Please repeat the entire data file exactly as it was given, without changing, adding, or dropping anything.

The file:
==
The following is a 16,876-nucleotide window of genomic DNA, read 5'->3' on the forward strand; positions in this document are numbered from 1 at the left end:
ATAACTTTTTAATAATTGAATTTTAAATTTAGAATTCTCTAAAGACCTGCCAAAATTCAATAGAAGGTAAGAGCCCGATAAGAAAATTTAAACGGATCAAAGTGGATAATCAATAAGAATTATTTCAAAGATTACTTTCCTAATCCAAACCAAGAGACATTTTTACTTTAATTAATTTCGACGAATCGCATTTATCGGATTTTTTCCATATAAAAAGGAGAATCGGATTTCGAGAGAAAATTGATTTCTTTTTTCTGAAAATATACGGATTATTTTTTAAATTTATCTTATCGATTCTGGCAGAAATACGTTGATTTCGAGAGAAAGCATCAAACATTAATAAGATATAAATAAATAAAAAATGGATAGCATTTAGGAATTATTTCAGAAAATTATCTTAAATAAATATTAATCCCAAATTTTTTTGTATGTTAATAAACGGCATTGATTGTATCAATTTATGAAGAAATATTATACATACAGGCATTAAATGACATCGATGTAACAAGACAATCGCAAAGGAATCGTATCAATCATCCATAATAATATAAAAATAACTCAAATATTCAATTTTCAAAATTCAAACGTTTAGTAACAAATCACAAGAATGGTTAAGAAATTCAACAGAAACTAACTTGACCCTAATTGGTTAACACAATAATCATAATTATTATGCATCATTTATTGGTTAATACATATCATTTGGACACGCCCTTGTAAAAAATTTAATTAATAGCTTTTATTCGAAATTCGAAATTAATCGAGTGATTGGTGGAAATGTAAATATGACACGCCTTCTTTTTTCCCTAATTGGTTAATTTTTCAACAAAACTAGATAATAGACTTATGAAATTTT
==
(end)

The following is a 16,876-nucleotide window of genomic DNA, read 5'->3' on the forward strand; positions in this document are numbered from 1 at the left end:
ATAACTTTTTAATAATTGAATTTTAAATTTAGAATTCTCTAAAGACCTGCCAAAATTCAATAGAAGGTAAGAGCCCGATAAGAAAATTTAAACGGATCAAAGTGGATAATCAATAAGAATTATTTCAAAGATTACTTTCCTAATCCAAACCAAGAGACATTTTTACTTTAATTAATTTCGACGAATCGCATTTATCGGATTTTTTCCATATAAAAAGGAGAATCGGATTTCGAGAGAAAATTGATTTCTTTTTTCTGAAAATATACGGATTATTTTTTAAATTTATCTTATCGATTCTGGCAGAAATACGTTGATTTCGAGAGAAAGCATCAAACATTAATAAGATATAAATAAATAAAAAATGGATAGCATTTAGGAATTATTTCAGAAAATTATCTTAAATAAATATTAATCCCAAATTTTTTTGTATGTTAATAAACGGCATTGATTGTATCAATTTATGAAGAAATATTATACATACAGGCATTAAATGACATCGATGTAACAAGACAATCGCAAAGGAATCGTATCAATCATCCATAATAATATAAAAATAACTCAAATATTCAATTTTCAAAATTCAAACGTTTAGTAACAAATCACAAGAATGGTTAAGAAATTCAACAGAAACTAACTTGACCCTAATTGGTTAACACAATAATCATAATTATTATGCATCATTTATTGGTTAATACATATCATTTGGACACGCCCTTGTAAAAAATTTAATTAATAGCTTTTATTCGAAATTCGAAATTAATCGAGTGATTGGTGGAAATGTAAATATGACACGCCTTCTTTTTTCCCTAATTGGTTAATTTTTCAACAAAACTAGATAATAGACTTATGAAATTTT